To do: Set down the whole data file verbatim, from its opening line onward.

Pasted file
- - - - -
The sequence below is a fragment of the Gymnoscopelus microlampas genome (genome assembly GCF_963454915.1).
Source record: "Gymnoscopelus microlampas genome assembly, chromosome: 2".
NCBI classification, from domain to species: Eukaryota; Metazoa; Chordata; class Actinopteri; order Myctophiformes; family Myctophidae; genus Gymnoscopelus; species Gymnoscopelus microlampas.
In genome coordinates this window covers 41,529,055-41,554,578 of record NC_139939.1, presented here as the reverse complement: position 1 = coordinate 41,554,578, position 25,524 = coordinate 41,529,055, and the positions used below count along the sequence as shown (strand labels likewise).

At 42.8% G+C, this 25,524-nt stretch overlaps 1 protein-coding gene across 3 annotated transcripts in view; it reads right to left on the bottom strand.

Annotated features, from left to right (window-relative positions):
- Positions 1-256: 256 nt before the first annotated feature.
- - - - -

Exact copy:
The sequence below is a fragment of the Gymnoscopelus microlampas genome (genome assembly GCF_963454915.1).
Source record: "Gymnoscopelus microlampas genome assembly, chromosome: 2".
NCBI classification, from domain to species: Eukaryota; Metazoa; Chordata; class Actinopteri; order Myctophiformes; family Myctophidae; genus Gymnoscopelus; species Gymnoscopelus microlampas.
In genome coordinates this window covers 41,529,055-41,554,578 of record NC_139939.1, presented here as the reverse complement: position 1 = coordinate 41,554,578, position 25,524 = coordinate 41,529,055, and the positions used below count along the sequence as shown (strand labels likewise).

At 42.8% G+C, this 25,524-nt stretch overlaps 1 protein-coding gene across 3 annotated transcripts in view; it reads right to left on the bottom strand.

Annotated features, from left to right (window-relative positions):
- Positions 1-256: 256 nt before the first annotated feature.